History is always written by the victors.
This quote from Winston Churchill is perfectly appropriate to the history of the Castle of Creon of Armagnac whose murky origins are marked by the bloody conflicts of the region.
The tradition evokes the presence of the Templars in the 12th century with the ge's command (Labastide of Armagnac):
[...] the Templars had continued to expand their estates, and around the ge's commandry had a strong city, populated by many inhabitants, surrounded by ramparts and forts [...] (Mr. Romieu).
The church of Creon perfectly aligned with its castle was probably a defensive ensemble modelled on the commanderies in the image of St. Bartholomew's Church in St. Leon (47) which was built by the Templars on an austere plan with a fortified bell tower.
However, no trace of such an occupation has been discovered, placing tradition as a legend.
The Great Ride of the Black Prince.
The history of the Castle of Creon of Armagnac has its origin in the middle of the 13th century with the presence of a Bastide next to the church being part of a defense complex called the Reys Estate (or Reyset) to protect Beroy Castle and the fortress Arouille.
Plots located in La Grange, Labastide, Gabarret, Losse, Estigarde were annexed there probably as a result of the alliances made by the various owners.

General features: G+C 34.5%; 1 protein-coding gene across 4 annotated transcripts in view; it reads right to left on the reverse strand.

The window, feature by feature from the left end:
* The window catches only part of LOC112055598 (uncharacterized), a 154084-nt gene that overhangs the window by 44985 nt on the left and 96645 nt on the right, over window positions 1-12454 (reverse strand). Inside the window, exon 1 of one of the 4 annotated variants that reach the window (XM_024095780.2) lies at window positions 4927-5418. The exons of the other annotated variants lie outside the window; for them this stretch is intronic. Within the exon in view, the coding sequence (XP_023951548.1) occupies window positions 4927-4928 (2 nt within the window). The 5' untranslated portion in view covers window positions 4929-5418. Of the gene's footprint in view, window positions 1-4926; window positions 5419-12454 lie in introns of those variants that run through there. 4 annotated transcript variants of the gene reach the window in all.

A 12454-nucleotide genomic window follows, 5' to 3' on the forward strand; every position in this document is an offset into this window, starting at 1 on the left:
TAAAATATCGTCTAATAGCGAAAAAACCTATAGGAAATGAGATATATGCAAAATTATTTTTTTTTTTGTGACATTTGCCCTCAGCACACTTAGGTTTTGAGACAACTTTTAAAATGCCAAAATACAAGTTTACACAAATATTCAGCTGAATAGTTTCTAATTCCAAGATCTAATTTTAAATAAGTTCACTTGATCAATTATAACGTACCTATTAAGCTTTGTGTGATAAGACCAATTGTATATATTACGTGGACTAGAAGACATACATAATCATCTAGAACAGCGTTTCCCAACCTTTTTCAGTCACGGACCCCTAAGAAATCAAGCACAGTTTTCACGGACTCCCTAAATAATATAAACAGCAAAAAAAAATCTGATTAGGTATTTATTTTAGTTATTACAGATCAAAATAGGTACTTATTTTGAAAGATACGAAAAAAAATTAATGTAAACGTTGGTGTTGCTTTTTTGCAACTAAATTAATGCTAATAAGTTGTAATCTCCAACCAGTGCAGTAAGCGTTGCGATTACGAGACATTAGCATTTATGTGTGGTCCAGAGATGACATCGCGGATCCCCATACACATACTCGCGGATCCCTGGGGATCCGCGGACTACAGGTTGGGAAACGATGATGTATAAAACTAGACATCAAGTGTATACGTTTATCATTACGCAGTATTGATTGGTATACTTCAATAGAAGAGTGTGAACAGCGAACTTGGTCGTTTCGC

To loosen the noeon in which Count John of Armagnac and his son, ally of the King of France, threatened English Guyana, King Edward III sent his eldon son Edward of Woodstok, Prince of Wales, the famous Black Prince.
His army destroyed in 1355 the Reys ravaged the church of Creon and its castle.
Edouard de Woodstok, dit le Prince Noir
The fortress has passed through the centuries but not without damage as evidenced by the numerous scars on its facades.
The castle of Ambrus and the Temple-de-Breuils, which resemble that of Creon, gives us a good idea of the original appearance of the building.
Indeed, having not suffered from regional history with the exception of the Hundred Years' War and the Revolution, they were able to preserve some elements of the ancient medieval fortifications.
Reys Castle, quite a symbol.
The hundred-year war, the conflicts of religion and the revolution will not spare Creon, his church and his already bruised castle.
From inheritance to succession, it will end up in ruins in the heart of a poplar field...
As a nod to history, it is a couple of British nationals who bought and restored the castle of Creon in 2006 with the ambition to restore its credentials.
Using the best craftsmen in the region and after years of work, the castle rose from the ashes and regained its place in the commune.
The tragic death of the owner forced his wife to put the castle up for sale.
Affectionately called "English" by the inhabitants of the commune, it posed only two conditions for the sale: that the castle return to the French and that Love be at the heart of the project.
A snub to history.
In 2019, we buy the Château de Créon, carrying an ambitious project.
Completely renovated and its redesigned park, it now hosts event activities (weddings, seminars, baptisms, anniversaries...) and tourists with its prestigious guest rooms.
After centuries of wandering, the Château de Créon finds the thread of its history through its name... Reys Castle.